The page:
Hung prominently along the back wall of the set, there is a simply awful painting depicting sheep in a meadow.
However, that rudimentary artwork will factor into the story significantly by the end of the show.
Under the direction of Daniel Helmer, the staging showcases the material well and the actors all provide capable performances. Standout performances are indicated below.
Freddy (Norman Dubois) is owner and bartender of the "LAPIN AGILE."
Freddy’s striking girlfriend, Germaine (Serenity Segura), serves as waitress at the bar but, unknown to Freddy, has her eye on Picasso with whom she has already been with intimately.
Gaston (Vic Kruczynski) is an elderly but good-humored Frenchman who enjoys his drink even though it causes him numerous trips to the bathroom.
It is a single day in the year 1904 and, in Martin’s delineation of imaginary events, the audience is witness to the antics and conversations of Gaston, Freddy and Germaine and others who will soon enter the LAPIN AGILE.
The youthful Einstein enters into the bar touting his big aspirations. He spends much of the play explaining his various theories which Freddy, Gaston, Germaine and others on stage find a bit too weighty for their liking.
(Cover Photo: Kyle Collins and Sonya Richards of "PICASSO AT THE LAPIN AGILE" by Steve Martin playing at Worcester County Light Opera Company in Worcester, MA. through October 23, 2022. Photo by Christopher O'Connor)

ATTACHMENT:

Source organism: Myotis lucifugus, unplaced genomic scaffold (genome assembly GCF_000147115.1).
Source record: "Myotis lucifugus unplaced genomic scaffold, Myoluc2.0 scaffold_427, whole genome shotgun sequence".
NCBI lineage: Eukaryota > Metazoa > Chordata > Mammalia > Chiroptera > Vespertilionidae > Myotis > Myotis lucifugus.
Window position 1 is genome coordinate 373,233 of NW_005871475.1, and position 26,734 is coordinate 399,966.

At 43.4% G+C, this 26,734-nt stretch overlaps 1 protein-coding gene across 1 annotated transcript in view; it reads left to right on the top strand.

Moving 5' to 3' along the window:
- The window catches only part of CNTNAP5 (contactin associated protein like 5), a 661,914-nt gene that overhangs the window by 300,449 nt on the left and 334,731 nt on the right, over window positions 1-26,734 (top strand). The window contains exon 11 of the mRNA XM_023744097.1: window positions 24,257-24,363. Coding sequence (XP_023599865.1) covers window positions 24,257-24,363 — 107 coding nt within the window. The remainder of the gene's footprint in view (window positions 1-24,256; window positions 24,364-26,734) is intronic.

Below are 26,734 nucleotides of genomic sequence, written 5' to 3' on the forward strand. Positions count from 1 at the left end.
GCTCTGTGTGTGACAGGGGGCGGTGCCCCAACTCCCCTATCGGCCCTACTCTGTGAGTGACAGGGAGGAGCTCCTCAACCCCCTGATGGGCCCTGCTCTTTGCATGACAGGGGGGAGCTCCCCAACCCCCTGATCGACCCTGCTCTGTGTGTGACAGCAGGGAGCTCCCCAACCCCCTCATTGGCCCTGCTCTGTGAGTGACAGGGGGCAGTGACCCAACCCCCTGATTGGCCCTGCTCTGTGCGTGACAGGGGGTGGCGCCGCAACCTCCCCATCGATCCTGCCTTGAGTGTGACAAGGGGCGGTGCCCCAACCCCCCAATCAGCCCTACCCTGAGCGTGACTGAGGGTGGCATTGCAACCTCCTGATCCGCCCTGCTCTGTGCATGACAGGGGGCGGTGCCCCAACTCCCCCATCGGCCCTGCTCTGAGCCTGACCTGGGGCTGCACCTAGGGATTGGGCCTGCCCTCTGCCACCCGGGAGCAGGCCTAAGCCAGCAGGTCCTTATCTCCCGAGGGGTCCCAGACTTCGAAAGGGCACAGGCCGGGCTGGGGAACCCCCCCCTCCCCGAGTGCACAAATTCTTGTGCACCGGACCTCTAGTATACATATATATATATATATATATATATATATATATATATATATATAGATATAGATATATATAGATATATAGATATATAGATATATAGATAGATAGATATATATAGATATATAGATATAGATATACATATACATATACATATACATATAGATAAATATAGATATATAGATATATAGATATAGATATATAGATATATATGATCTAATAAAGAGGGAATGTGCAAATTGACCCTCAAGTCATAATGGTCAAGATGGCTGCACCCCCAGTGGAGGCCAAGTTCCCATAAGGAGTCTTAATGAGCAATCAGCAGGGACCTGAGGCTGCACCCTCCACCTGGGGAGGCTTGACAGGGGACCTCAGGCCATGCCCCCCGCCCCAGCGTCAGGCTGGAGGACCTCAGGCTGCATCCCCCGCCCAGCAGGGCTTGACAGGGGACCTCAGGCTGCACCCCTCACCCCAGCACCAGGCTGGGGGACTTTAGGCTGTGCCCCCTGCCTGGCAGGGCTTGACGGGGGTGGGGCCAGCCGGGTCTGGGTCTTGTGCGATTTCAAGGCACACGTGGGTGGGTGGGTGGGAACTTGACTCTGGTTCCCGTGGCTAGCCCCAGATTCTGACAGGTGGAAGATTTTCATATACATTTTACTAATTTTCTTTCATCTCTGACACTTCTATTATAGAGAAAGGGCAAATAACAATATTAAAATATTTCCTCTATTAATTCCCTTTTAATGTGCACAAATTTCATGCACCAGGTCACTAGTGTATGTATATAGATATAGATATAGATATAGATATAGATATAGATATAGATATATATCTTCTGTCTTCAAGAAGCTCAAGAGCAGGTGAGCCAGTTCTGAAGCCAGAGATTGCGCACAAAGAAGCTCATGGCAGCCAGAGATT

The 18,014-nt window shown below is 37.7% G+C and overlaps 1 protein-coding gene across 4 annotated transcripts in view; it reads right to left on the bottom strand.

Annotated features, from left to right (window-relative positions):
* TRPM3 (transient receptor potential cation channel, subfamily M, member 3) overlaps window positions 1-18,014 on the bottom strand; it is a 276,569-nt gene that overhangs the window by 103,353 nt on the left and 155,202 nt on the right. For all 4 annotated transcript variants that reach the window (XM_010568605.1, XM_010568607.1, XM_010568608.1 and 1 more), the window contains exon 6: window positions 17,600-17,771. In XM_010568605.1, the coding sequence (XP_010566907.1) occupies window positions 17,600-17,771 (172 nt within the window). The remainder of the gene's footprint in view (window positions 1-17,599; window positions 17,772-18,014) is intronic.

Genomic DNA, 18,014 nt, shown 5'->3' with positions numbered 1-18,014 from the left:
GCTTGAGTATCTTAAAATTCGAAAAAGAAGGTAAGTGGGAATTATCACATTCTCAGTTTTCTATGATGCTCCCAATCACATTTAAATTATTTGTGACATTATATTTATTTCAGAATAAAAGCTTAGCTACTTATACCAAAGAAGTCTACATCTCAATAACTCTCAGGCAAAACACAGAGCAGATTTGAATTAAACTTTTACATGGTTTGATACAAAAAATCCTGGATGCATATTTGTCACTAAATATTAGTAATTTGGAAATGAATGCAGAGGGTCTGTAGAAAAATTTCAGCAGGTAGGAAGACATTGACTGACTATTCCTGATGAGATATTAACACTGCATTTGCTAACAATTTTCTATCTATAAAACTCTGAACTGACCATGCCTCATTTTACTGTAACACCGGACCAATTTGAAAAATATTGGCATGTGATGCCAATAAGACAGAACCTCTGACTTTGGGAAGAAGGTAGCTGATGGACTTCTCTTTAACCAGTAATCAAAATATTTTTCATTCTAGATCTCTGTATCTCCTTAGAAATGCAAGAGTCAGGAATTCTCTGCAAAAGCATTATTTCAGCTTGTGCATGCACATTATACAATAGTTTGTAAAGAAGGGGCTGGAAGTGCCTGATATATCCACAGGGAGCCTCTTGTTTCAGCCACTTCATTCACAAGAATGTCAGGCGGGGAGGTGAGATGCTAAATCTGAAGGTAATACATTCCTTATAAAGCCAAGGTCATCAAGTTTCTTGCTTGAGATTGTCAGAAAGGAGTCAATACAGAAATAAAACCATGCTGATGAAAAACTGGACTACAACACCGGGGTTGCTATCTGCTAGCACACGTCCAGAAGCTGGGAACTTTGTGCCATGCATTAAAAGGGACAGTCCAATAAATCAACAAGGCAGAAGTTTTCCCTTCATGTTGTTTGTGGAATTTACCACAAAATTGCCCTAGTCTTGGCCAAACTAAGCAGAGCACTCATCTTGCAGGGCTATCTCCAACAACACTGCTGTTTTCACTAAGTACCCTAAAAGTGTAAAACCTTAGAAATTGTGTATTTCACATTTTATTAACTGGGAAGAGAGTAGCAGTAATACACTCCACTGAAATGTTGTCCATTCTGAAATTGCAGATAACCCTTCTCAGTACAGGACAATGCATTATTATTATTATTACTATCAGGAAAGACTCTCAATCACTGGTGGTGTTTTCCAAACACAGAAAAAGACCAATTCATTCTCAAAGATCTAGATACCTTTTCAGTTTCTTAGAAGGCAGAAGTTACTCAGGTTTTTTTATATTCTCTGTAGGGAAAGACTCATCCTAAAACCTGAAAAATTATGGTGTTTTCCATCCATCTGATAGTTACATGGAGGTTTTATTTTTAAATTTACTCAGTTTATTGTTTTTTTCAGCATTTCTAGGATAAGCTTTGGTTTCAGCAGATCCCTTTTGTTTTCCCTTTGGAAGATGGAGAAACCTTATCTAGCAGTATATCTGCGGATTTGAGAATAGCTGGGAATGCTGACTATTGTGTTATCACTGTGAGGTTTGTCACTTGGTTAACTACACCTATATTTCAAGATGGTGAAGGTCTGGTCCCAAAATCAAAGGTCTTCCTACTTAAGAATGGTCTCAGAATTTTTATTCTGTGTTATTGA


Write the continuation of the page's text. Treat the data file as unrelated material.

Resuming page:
Einstein meets the thoroughly enchanting Suzanne (Sonya Richards) who has come to the LAPIN AGILE to meet with Picasso.
Like Germaine, Suzanne has also slept with Picasso and regales of all her antics, almost rejoicing in her brazenness.
However, Suzanne is soon left hurt and angry when Picasso arrives and does not remember her at all.
Einstein is about to publish his “Theory of Relativity” while Picasso will soon find his inspiration for his painting “Les Demoiselles d'Avignon.”
In fact, he will find that inspiration here at the LAPIN AGILE and sooner than he expects.
Einstein and Picasso do not know one another yet each is on the threshold of breakthrough victories in their distinctive chosen professions - expanding the very concepts of discovery, of new ideas and of original thinking.
As they each try to explain their forthcoming breakthroughs to each other and the few others present in the bar, their victories (yet to happen) sound absolutely preposterous.
Like many other shows set inside a bar, there are multiple conversations had by its patrons, from figuring out a bar tab - to how some might view and interpret a painting - to the meaning of life itself or if life itself has any meaning at all.
Then, into the LAPIN AGILE comes Schmendiman (Jim Douglas) another inventor who is on stage all too briefly as he is a fine contrast to everyone else on stage, believing himself to be in the same league as either Einstein or Picasso.
He isn't. He really isn't. But he is a hoot.
(Photo: The CAST of "PICASSO AT THE LAPIN AGILE" by Steve Martin playing at Worcester County Light Opera Company in Worcester, MA. through October 23, 2022. Photo by Christopher O'Connor)